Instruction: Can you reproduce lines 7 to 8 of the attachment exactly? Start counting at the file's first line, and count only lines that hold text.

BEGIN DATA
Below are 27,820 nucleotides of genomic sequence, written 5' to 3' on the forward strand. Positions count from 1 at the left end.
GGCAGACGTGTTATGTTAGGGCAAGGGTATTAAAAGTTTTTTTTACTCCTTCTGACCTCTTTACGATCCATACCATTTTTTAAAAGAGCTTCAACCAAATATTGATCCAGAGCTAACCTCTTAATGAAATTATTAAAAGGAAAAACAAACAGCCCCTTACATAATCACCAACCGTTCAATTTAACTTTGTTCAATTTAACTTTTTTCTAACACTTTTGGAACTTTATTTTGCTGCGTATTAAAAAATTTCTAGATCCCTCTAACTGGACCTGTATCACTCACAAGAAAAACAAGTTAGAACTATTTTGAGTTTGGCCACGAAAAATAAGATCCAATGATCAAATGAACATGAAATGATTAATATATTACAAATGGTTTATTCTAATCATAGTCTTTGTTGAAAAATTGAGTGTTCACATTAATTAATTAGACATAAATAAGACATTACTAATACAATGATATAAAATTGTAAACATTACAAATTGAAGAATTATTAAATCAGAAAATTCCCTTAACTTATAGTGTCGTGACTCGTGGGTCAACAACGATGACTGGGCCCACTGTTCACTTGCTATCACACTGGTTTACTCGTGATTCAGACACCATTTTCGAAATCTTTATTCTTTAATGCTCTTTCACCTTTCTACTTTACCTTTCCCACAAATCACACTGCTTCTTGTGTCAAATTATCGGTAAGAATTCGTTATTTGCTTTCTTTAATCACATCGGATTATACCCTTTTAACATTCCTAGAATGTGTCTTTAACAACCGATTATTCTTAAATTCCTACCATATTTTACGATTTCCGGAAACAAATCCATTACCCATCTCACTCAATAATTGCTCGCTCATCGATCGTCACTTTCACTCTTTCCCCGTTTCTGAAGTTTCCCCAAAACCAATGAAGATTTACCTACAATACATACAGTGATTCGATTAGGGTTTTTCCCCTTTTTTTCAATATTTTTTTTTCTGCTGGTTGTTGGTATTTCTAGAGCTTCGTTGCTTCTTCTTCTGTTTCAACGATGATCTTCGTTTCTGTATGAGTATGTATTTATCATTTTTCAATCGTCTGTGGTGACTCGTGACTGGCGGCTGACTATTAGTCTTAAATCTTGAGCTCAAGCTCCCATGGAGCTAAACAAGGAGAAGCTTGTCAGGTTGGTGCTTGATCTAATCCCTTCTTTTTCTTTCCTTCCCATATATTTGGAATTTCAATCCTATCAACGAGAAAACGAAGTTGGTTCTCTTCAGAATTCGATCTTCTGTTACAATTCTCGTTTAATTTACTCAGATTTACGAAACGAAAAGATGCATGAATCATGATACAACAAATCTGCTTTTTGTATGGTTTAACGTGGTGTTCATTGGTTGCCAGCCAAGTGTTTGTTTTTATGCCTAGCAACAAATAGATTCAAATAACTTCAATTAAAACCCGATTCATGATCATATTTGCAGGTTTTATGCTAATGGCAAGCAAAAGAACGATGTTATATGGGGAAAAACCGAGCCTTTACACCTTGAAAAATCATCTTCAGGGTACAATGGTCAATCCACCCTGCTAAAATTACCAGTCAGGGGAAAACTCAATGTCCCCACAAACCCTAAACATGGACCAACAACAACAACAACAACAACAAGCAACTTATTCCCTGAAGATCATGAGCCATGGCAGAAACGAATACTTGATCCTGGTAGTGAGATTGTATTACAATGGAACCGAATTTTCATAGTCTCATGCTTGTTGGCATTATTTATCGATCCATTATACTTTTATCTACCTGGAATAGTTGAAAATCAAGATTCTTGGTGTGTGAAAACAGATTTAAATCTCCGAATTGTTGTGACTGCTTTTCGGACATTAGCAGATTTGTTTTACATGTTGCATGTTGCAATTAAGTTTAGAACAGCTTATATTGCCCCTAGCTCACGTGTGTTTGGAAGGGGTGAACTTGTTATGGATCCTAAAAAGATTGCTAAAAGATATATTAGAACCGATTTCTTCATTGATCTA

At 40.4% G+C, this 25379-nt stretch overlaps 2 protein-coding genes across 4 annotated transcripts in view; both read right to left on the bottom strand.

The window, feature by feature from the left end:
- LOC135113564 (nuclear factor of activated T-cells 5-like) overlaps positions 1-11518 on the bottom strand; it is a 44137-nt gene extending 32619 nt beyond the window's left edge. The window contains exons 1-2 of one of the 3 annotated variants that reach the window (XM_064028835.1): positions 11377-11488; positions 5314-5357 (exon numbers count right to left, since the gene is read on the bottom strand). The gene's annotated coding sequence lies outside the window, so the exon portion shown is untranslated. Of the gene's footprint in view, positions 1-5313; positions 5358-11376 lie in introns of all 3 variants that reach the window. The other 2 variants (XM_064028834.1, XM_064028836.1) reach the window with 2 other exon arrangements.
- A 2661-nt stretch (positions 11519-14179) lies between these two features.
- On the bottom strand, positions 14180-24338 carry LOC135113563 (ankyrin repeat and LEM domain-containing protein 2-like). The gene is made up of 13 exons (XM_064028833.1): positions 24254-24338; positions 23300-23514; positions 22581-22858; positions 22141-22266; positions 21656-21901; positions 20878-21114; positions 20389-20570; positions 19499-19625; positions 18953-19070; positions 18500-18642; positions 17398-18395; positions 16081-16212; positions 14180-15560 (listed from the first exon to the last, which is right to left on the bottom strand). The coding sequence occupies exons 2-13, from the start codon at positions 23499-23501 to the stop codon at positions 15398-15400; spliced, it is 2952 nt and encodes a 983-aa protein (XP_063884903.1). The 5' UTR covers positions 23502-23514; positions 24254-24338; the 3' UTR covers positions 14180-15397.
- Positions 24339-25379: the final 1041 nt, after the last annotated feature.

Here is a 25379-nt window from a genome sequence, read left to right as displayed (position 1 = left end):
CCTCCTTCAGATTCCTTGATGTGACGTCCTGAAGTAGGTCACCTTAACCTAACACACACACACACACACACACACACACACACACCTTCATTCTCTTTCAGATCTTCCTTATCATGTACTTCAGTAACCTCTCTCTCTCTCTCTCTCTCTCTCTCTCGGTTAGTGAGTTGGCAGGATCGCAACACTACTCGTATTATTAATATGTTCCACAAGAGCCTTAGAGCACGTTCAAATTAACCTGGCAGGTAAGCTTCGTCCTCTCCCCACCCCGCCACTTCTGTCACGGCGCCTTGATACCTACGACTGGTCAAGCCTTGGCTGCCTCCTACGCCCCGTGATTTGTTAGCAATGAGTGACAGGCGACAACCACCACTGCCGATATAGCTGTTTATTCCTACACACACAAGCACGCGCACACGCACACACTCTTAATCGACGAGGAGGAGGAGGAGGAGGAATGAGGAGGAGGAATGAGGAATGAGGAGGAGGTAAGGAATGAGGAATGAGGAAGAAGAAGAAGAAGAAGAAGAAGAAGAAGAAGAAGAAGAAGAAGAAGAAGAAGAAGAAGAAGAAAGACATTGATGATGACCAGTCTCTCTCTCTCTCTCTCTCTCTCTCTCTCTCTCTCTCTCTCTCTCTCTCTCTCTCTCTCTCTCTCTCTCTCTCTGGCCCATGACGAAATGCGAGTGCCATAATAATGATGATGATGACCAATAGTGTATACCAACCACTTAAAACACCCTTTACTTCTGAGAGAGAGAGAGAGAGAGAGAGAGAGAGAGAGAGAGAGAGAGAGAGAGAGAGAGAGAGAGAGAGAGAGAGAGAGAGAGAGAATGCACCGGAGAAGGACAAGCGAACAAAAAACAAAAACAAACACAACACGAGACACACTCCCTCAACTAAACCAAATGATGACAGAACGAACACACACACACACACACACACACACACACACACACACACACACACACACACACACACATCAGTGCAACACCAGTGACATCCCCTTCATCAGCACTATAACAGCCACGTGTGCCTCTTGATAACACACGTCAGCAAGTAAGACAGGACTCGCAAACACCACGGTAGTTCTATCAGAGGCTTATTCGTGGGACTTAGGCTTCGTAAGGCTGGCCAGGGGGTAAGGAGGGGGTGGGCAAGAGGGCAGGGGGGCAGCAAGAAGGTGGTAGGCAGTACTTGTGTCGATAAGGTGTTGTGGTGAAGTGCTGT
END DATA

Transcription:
- On the bottom strand, positions 14180-24338 carry LOC135113563 (ankyrin repeat and LEM domain-containing protein 2-like). The gene is made up of 13 exons (XM_064028833.1): positions 24254-24338; positions 23300-23514; positions 22581-22858; positions 22141-22266; positions 21656-21901; positions 20878-21114; positions 20389-20570; positions 19499-19625; positions 18953-19070; positions 18500-18642; positions 17398-18395; positions 16081-16212; positions 14180-15560 (listed from the first exon to the last, which is right to left on the bottom strand). The coding sequence occupies exons 2-13, from the start codon at positions 23499-23501 to the stop codon at positions 15398-15400; spliced, it is 2952 nt and encodes a 983-aa protein (XP_063884903.1). The 5' UTR covers positions 23502-23514; positions 24254-24338; the 3' UTR covers positions 14180-15397.
- Positions 24339-25379: the final 1041 nt, after the last annotated feature.